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Old 03-05-2012, 08:04 PM   #1
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Default No-dig gardening for hops

If you haven't heard of no-dig gardening, check it out at http://www.no-dig-vegetablegarden.com/build-a-garden.html

I thought I'd give it a shot this year for growing hops. I planted 3 rhizomes last year but decided to plant 12 this year. Since digging beds for three plants was exhausting enough, I thought why not try an easier way which is better for the environment?

My local nursery stopped carrying manure so I went with just straw and leaf compost. Put down a layer of newspapers, a layer of straw, a layer of compost, and a bit more straw in a 20x5 area. I watered it and put a tarp over the entire thing to speed up the biological processes and keep the stuff from blowing away.

In a month when my rhizomes come in, I'll add a layer of soil and some Dr. Earth and plant them. Has anyone else tried this? I thought maybe some people would be interested. My back hurts today but I can't even imagine the pain I'd be in after digging a 20x5 bed.

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Old 03-05-2012, 09:47 PM   #2
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Next to the "no-dig" moniker, there's a lot of info on the interweb if you search "lasagna gardening." Like BIAB, the lasagna is popular down under, so I hear. I've used a modified version when I set up deep, raised beds on grass. Instead of tilling up all the lawn, I'll drop down some cardboard first, some compost, some newspaper, grass clippings, soil, etc, in alternating lasagna-like layers. The cardboard (or several sheets of newspaper) will smother the grass and its root system and eventually will break down to let your bed plants take over. The layers will decompose and lead to improved soil underneath. It really is a back saver but not quite as foolproof as the old-fashioned, back-breaking way, imo.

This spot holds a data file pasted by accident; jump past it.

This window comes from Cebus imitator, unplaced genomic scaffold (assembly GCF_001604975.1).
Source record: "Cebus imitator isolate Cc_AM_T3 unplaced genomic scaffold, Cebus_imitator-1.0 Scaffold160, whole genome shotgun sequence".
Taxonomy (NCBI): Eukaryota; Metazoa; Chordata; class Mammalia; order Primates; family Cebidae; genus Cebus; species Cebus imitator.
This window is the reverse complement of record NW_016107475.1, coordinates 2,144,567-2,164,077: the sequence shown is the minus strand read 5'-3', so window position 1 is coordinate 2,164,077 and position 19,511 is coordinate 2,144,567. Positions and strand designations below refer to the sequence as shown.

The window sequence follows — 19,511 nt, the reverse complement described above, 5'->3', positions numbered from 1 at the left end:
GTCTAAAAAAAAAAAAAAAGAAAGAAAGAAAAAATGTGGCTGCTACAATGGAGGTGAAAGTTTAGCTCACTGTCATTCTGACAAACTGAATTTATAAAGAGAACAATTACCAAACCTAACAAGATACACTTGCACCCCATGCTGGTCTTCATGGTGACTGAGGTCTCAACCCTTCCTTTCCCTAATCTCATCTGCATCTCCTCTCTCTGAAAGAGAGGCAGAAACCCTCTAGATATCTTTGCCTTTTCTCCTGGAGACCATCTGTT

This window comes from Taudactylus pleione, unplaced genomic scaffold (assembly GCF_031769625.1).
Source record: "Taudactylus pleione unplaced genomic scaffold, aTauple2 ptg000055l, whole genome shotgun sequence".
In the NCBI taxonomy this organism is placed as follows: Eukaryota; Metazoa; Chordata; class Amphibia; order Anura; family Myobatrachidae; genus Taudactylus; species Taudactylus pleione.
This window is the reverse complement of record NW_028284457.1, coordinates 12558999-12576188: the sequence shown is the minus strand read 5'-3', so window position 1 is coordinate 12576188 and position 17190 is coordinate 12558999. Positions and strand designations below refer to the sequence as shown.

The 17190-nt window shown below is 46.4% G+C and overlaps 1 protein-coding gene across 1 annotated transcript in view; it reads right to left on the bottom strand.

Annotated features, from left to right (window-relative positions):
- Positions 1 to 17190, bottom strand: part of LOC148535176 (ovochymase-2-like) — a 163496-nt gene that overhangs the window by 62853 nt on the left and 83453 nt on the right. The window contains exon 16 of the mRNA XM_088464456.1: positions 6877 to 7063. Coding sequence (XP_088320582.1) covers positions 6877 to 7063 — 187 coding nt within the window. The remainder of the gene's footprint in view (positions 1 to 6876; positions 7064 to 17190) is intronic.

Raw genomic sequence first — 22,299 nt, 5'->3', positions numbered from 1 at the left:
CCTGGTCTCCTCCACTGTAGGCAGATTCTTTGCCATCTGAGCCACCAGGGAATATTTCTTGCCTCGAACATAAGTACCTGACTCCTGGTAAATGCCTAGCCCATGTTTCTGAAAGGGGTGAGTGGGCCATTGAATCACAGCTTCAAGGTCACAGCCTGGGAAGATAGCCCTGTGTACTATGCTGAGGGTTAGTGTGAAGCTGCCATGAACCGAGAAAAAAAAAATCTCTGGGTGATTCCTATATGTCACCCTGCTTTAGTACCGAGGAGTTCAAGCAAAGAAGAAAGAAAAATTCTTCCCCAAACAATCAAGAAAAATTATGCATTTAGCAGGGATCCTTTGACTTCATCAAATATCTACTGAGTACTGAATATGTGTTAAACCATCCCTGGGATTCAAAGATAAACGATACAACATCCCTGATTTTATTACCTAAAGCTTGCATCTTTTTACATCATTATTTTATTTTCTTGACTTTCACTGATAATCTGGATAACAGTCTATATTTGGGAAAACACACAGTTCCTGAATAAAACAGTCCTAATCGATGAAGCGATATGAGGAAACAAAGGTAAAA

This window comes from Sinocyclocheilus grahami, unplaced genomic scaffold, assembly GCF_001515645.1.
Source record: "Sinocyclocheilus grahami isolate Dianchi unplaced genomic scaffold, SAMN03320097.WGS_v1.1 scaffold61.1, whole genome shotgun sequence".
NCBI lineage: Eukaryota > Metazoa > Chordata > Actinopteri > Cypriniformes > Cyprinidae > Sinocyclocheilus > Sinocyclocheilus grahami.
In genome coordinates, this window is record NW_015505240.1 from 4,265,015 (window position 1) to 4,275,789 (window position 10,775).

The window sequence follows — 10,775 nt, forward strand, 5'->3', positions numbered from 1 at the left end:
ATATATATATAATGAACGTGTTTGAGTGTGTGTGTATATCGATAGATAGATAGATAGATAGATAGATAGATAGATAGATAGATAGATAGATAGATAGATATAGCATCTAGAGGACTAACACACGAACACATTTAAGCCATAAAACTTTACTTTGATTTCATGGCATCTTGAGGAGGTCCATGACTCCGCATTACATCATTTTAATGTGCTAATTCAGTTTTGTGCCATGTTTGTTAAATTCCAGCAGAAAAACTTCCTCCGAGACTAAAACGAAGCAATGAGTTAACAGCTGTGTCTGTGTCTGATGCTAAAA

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Old 03-05-2012, 11:18 PM   #3
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Quote:
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It really is a back saver but not quite as foolproof as the old-fashioned, back-breaking way, imo.
Why is that?
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Old 03-06-2012, 02:31 AM   #4
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Taking time to dig up and work the land helps to aerate it and helps break up nearby roots (i.e., competition), and these aren't achieved through the no-dig method. Honestly, though, in the right spot, I think it's the way to go. Part of my problem was that I didn't do enough take care of the grass growing on the side of my beds, so it eventually found its way in. And the spot was right next to a mulberry tree, so there was some hefty roots in the area. Digging deeper would have allowed me to aerate the soil more and eliminate some of the roots. Done right and done deep, the no-dig, lasagna gardening has a lot of potential for improving soil, water retention, and labor...